Whether you’re trying to get pregnant, are pregnant or breastfeeding, it’s key to remember to keep balance, moderation and variety in your diet.  What you eat during pregnancy can have a profound effect on the health and wellbeing of you and your little one. Regardless of if you’re planning on conceiving or if the bun is already in the oven, eating a well balanced diet before, during and after pregnancy can make all the difference. 

If you think about it, it’s pretty amazing that your body is capable of creating another human being. It’s possible that your baby is doing acrobats in your tummy and the last thing you are thinking of is food –  but we’ve got some tips for you on some of the nutrients to squeeze in for an optimal pregnancy.


Maybe you are juggling parenting duties already or you are just busy adulting – with your brain running a million miles a minute. DHA to the rescue! Docosahexaenoic acid (DHA) is an omega-3 fatty acid that is found in food sources like fish and algae. DHA is important for brain and cognitive function and the baby’s brain.  It may not be able to help you juggle all the balls you have in the air as a busy mama, but DHA can help with focus and concentration. It’s also needed for baby’s actual brain development as well as development of their eyes and nervous system. Make sure your food sources for DHA omega-3 are lower in mercury including fish like salmon, sardines and anchovies. Additionally, walnuts, flaxseeds and pumpkin seeds can help you load up on Omega 3.  If you do not eat fish, these foods might not be enough and it might be time to consider taking a DHA supplement.

Seaweed is a source of DHA rich in fibre – which can also be helpful at reducing constipation. While pregnant, red and green seaweed can be eaten more than brown seaweed since they’ve got a more moderate amount of iodine. Adequate amounts of iodine are important but it’s equally important not to overdo iodine while pregnant.  Please consult your doctor on the adequate amounts for you. On the flip side, did you know that seaweed is a great source of B12? This is great news if you’re vegan or vegetarian as it can be tricky to get enough B12.  Not sure how to eat seaweed? Make a seaweed salad. Add rice vinegar, sesame oil, coconut aminos, ginger, garlic, and sesame seeds with seaweed for a fun and nutritious salad, or you can also add it to a nice warm broth of miso soup!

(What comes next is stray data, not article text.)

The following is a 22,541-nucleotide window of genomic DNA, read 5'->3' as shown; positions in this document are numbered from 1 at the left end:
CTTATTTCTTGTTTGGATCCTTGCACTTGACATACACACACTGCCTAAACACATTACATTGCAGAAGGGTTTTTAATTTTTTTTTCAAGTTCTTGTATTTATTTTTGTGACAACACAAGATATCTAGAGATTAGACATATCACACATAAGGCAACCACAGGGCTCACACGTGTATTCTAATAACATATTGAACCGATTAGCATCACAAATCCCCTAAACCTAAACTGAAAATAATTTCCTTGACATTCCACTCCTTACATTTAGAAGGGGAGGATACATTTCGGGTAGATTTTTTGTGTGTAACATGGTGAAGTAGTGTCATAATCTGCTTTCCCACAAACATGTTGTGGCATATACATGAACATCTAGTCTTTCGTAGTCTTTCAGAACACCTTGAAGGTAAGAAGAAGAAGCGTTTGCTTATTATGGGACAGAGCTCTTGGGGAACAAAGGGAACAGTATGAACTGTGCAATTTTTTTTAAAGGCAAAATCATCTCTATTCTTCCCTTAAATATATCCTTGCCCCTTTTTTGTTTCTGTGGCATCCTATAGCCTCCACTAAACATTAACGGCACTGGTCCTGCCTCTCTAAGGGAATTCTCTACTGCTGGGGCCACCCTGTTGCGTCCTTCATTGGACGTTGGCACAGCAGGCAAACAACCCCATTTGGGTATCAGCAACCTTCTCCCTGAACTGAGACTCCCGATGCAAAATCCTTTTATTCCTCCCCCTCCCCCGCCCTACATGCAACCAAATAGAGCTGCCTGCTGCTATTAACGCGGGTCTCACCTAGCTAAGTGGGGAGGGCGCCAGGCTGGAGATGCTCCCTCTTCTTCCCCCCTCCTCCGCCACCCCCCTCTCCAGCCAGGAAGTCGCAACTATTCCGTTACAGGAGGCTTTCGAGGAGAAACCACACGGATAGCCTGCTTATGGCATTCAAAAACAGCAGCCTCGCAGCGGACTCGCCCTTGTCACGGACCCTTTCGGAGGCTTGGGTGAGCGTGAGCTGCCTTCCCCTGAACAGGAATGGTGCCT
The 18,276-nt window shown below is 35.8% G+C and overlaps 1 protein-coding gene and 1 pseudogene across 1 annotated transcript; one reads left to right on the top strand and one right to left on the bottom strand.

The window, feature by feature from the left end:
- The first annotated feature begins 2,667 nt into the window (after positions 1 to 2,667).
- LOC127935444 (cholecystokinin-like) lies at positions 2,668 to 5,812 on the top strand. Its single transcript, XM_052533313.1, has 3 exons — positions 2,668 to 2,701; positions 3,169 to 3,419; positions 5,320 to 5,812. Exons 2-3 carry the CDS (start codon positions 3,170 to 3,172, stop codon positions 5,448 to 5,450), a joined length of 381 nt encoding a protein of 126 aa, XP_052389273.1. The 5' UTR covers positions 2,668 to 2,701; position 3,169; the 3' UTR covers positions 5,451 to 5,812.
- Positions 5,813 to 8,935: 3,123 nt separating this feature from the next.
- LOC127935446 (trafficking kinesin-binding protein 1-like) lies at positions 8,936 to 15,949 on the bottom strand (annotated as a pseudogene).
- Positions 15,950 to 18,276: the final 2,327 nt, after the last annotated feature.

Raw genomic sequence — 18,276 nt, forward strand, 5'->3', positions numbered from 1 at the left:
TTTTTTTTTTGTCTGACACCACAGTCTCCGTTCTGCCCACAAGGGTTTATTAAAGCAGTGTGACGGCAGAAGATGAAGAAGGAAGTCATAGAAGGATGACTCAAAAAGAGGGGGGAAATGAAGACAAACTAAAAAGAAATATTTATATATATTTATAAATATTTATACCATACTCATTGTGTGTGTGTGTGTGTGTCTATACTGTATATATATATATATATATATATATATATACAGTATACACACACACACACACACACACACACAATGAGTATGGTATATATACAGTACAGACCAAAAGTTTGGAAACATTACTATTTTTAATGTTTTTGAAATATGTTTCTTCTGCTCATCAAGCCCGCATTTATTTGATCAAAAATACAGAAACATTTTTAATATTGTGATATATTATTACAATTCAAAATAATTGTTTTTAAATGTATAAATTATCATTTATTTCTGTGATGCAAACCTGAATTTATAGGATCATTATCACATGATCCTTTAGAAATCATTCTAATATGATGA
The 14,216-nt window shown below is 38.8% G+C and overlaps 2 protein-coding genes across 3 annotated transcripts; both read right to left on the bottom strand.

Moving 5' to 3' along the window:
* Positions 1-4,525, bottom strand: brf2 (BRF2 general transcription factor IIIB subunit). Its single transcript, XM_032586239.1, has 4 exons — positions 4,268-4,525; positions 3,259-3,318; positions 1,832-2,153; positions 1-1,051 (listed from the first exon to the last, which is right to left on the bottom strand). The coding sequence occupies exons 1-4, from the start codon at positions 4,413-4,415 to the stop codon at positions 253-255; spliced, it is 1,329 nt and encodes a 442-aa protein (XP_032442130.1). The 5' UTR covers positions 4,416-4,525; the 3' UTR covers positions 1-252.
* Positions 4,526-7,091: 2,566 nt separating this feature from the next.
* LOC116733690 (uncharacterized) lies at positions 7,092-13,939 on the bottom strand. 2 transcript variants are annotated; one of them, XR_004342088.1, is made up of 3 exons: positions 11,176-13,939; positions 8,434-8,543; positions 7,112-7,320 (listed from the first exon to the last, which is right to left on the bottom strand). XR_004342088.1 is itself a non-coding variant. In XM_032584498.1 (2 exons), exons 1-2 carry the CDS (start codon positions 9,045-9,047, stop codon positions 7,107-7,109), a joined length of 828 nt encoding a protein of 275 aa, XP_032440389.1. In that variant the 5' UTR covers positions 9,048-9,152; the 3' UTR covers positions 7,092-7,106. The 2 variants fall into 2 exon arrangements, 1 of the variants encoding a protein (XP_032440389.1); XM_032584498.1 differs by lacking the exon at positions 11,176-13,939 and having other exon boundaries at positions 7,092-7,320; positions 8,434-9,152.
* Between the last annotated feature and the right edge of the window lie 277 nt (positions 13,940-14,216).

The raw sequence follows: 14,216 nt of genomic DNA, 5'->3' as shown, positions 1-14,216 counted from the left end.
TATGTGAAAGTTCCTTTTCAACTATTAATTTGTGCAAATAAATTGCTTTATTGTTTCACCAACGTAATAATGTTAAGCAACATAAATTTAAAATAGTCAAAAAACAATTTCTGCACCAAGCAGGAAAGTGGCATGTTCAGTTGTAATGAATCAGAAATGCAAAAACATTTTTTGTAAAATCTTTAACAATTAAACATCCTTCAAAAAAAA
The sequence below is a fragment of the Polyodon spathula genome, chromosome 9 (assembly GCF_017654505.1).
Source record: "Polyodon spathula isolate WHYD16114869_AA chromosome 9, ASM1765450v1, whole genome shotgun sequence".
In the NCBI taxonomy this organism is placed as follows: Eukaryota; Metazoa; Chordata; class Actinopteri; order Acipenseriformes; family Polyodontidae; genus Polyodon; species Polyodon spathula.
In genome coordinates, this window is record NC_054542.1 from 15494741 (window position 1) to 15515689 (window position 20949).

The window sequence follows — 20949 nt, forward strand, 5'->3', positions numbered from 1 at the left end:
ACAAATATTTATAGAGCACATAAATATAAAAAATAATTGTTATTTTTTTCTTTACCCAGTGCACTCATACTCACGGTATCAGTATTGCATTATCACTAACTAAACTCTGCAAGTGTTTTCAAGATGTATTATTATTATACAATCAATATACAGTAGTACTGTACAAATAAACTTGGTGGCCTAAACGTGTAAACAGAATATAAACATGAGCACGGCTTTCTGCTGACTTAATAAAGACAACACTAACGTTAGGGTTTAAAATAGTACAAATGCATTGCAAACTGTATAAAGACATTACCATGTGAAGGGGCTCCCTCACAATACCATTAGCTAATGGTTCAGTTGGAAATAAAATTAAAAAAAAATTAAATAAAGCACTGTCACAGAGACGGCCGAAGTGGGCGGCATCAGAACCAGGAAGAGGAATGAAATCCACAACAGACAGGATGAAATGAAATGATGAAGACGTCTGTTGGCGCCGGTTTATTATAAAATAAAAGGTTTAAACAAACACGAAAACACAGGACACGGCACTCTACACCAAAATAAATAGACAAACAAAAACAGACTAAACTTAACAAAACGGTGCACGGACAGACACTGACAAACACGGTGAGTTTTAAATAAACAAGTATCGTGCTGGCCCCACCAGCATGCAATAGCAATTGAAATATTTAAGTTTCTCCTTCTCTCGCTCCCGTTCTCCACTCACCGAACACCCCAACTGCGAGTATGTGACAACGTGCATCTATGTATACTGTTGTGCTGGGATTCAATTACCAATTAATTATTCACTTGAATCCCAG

There are other nutrients that are often overlooked in pregnancy such as choline. Choline helps protect your developing baby against neural tube defects. It also helps the baby’s brain and central nervous system development. Taking a prenatal supplement is recommended and offers some choline but it’s also good to include foods that have choline such as eggs, lean meat, quinoa and potatoes.



On the same team as choline is folate. While the two are not the same, they both share functions of supporting healthy brain and spinal cord development and protects against neural tube defects.  In an ideal world, increasing folate intake three months before conceiving is preferred but incorporating it while pregnant is a good idea as it can also help with decreasing nausea. Foods that have high folate are lentils, dark leafy greens and beans.